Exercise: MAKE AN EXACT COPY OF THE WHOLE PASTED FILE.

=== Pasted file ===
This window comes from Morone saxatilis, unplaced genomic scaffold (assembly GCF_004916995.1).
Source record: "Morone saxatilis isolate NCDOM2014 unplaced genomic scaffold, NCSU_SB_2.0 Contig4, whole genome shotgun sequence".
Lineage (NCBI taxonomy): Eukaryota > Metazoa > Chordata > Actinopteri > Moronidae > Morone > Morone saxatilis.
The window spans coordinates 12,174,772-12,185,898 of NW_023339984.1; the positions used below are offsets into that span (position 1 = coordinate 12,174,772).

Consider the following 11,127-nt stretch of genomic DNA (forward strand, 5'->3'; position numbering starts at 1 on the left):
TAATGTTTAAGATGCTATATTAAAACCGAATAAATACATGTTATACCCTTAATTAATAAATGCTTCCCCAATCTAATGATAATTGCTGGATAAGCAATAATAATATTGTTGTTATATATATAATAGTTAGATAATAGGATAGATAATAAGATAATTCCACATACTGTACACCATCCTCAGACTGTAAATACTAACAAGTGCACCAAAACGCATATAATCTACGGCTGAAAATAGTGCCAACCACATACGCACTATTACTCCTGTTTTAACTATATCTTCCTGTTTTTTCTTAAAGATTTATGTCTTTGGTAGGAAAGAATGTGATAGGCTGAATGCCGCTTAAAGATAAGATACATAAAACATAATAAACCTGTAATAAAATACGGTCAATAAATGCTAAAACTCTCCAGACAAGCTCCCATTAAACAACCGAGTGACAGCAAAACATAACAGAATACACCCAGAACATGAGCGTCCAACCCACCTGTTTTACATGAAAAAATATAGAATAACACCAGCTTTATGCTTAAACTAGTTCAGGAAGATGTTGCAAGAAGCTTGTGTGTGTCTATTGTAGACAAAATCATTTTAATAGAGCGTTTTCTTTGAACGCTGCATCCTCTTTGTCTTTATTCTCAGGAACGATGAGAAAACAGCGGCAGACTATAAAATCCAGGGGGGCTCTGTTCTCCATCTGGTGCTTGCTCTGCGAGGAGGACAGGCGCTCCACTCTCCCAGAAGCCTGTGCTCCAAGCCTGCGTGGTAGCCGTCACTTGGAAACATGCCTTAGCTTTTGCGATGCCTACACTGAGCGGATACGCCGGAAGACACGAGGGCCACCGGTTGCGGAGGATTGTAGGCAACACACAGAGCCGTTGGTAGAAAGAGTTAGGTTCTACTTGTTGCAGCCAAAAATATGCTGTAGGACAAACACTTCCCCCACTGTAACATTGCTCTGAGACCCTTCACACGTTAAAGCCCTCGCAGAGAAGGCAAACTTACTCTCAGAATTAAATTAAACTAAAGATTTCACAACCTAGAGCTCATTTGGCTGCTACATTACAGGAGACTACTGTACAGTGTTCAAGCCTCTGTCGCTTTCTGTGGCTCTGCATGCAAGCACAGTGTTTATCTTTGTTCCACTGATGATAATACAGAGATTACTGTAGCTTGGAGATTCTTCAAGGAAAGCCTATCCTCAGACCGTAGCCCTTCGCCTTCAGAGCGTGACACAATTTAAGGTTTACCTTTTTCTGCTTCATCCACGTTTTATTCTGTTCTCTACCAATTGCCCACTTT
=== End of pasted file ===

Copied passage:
This window comes from Morone saxatilis, unplaced genomic scaffold (assembly GCF_004916995.1).
Source record: "Morone saxatilis isolate NCDOM2014 unplaced genomic scaffold, NCSU_SB_2.0 Contig4, whole genome shotgun sequence".
Lineage (NCBI taxonomy): Eukaryota > Metazoa > Chordata > Actinopteri > Moronidae > Morone > Morone saxatilis.
The window spans coordinates 12,174,772-12,185,898 of NW_023339984.1; the positions used below are offsets into that span (position 1 = coordinate 12,174,772).

Consider the following 11,127-nt stretch of genomic DNA (forward strand, 5'->3'; position numbering starts at 1 on the left):
TAATGTTTAAGATGCTATATTAAAACCGAATAAATACATGTTATACCCTTAATTAATAAATGCTTCCCCAATCTAATGATAATTGCTGGATAAGCAATAATAATATTGTTGTTATATATATAATAGTTAGATAATAGGATAGATAATAAGATAATTCCACATACTGTACACCATCCTCAGACTGTAAATACTAACAAGTGCACCAAAACGCATATAATCTACGGCTGAAAATAGTGCCAACCACATACGCACTATTACTCCTGTTTTAACTATATCTTCCTGTTTTTTCTTAAAGATTTATGTCTTTGGTAGGAAAGAATGTGATAGGCTGAATGCCGCTTAAAGATAAGATACATAAAACATAATAAACCTGTAATAAAATACGGTCAATAAATGCTAAAACTCTCCAGACAAGCTCCCATTAAACAACCGAGTGACAGCAAAACATAACAGAATACACCCAGAACATGAGCGTCCAACCCACCTGTTTTACATGAAAAAATATAGAATAACACCAGCTTTATGCTTAAACTAGTTCAGGAAGATGTTGCAAGAAGCTTGTGTGTGTCTATTGTAGACAAAATCATTTTAATAGAGCGTTTTCTTTGAACGCTGCATCCTCTTTGTCTTTATTCTCAGGAACGATGAGAAAACAGCGGCAGACTATAAAATCCAGGGGGGCTCTGTTCTCCATCTGGTGCTTGCTCTGCGAGGAGGACAGGCGCTCCACTCTCCCAGAAGCCTGTGCTCCAAGCCTGCGTGGTAGCCGTCACTTGGAAACATGCCTTAGCTTTTGCGATGCCTACACTGAGCGGATACGCCGGAAGACACGAGGGCCACCGGTTGCGGAGGATTGTAGGCAACACACAGAGCCGTTGGTAGAAAGAGTTAGGTTCTACTTGTTGCAGCCAAAAATATGCTGTAGGACAAACACTTCCCCCACTGTAACATTGCTCTGAGACCCTTCACACGTTAAAGCCCTCGCAGAGAAGGCAAACTTACTCTCAGAATTAAATTAAACTAAAGATTTCACAACCTAGAGCTCATTTGGCTGCTACATTACAGGAGACTACTGTACAGTGTTCAAGCCTCTGTCGCTTTCTGTGGCTCTGCATGCAAGCACAGTGTTTATCTTTGTTCCACTGATGATAATACAGAGATTACTGTAGCTTGGAGATTCTTCAAGGAAAGCCTATCCTCAGACCGTAGCCCTTCGCCTTCAGAGCGTGACACAATTTAAGGTTTACCTTTTTCTGCTTCATCCACGTTTTATTCTGTTCTCTACCAATTGCCCACTTT